Review: Runner3

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Let’s say you wanted to make a rhythm game. What’s the most important part? The music, obviously. If your gameplay is going to integrate with the music, expecting players to bop along with the beat to succeed, you need those tunes to slap. So I’ll make this one easy for you: the soundtrack in Runner3 does not slap. It does not bump. It sucks. I feel like that alone should be enough to condemn a rhythm game, but it’s not even the first thing that turned me off to this one. I even had to revisit the original BIT.TRIP RUNNER to confirm I wasn’t losing my mind, but nope, this third installment of the series is but a pale shadow of its former glory.


Commander Video and CommandGirl Video have decided to chill for a bit, and nipped off to Foodland to take in the giant tubers, I guess. But the Timbletot is returning to foul up everything good and cool about the world, so the hero’s journey continues for our rhythmic friends. Across Foodland and beyond, you’ll guide the pair in running, jumping, sliding, kicking, bouncing, and more as they traverse courses full of foes, traps, gaps, walls, and worse. All the while you’ll have the music urging you on, with every bounce on a spring and gold bar grabbed adding its own beat to the rhythm. And there’s plenty more to find in each level than just gold, with all sorts of gems and collectibles on the line.

That’s as flowery as I’m willing to get in describing this game, because there’s a lot wrong with what I just said. For starters, I want to reiterate how bad the soundtrack is. Yes, it has a strong beat to help guide you, but the tunes sound like something belted out of a bad flash cartoon. Gone are the bangin’ electric beats of the first game, replaced with cartoon percussion, farts, and slide whistles. It’s genuinely bewildering how bad the music is, and each world only gets like three tracks to share across its many, many levels. Worse than that, though, is how little impact you have on the music with your actions. I’ve never felt like the rhythm was all that important to the Runner series, since the beats fall on things you touch and obstacles you pass, not on the button presses themselves. But in Runner3 there’s less feedback than ever, with really only gold and gems adding anything to the deficient music.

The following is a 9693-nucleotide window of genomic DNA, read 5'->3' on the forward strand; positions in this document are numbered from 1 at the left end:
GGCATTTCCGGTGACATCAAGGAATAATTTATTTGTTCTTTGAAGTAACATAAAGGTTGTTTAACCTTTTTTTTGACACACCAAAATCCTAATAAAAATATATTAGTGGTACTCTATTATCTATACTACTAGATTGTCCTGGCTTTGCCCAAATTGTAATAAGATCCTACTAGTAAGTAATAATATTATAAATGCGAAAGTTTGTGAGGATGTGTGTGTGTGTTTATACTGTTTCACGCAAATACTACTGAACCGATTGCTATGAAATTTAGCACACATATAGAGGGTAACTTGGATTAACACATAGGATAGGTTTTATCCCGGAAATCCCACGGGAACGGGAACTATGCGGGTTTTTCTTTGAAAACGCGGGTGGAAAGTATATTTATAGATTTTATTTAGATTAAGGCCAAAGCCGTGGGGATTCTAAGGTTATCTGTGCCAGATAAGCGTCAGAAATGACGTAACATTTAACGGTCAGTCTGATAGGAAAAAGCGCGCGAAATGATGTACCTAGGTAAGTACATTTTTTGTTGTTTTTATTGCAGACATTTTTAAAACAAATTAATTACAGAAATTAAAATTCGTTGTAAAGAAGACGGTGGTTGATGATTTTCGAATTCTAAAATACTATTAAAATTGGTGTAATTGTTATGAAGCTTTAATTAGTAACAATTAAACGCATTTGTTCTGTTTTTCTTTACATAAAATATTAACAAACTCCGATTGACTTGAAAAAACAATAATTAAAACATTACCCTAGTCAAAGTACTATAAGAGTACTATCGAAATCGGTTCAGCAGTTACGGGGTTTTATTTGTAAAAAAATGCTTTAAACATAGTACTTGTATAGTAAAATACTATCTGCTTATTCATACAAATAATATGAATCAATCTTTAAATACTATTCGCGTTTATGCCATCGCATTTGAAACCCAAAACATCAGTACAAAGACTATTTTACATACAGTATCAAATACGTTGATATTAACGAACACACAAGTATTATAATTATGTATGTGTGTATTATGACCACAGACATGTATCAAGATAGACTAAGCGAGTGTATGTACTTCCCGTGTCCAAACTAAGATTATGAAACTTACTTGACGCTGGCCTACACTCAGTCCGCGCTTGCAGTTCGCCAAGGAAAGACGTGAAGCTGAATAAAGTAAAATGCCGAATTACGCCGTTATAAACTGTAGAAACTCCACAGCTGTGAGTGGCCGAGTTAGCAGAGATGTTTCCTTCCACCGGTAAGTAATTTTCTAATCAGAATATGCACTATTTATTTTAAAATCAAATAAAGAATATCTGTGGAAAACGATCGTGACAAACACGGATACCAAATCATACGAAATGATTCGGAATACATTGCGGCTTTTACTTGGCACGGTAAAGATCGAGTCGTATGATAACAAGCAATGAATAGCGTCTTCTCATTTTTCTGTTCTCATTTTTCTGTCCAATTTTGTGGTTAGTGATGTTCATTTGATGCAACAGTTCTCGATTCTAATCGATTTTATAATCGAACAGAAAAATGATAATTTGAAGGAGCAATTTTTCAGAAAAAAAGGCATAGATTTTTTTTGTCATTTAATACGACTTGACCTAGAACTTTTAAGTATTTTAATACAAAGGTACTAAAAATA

There are problems across the presentation, and not just audio. I really, truly do not understand the art style of this game, or why it’s moved so incredibly far away from the clean pixels and polygons of the original. The clean look of the first Runner helped players plan and time their moves. In Runner3, everything is beset with this grotesque, waxen look of hideous faces and meat. It’s hard to put my finger on exactly what the aesthetic is, but it reminds me too much of cheap parody games cobbled together in the oily, high-contrast forges of Unreal 4. Everything is simply unpleasant to look at, and the scenery often gets in your way either because it’s over-designed or because the camera likes to swoop around at dramatic and painfully unhelpful angles.

Even drilling down to the core gameplay, you’re going to hit rough patches. Levels have confusing alternate routes that don’t unlock until you beat the main route, leaving your trail covered in ugly barriers. There are new flying sections that really add nothing to the game, aside from reminding you that you could be playing a better side-scroller. And a shocking number of hazards come out of nowhere, like meatballs streaking at you from off-screen and a giant octopus randomly deciding to smash holes in your route. I could go on about the lame jokes, the annoying unlock conditions, the brutally unfun secret levels, or how terribly wasted Charles Martinet is, but I don’t want to distract too much from the real takeaway. Runner3 barely resembles the game that put this series on the map, and fails to live up to any of those expectations.

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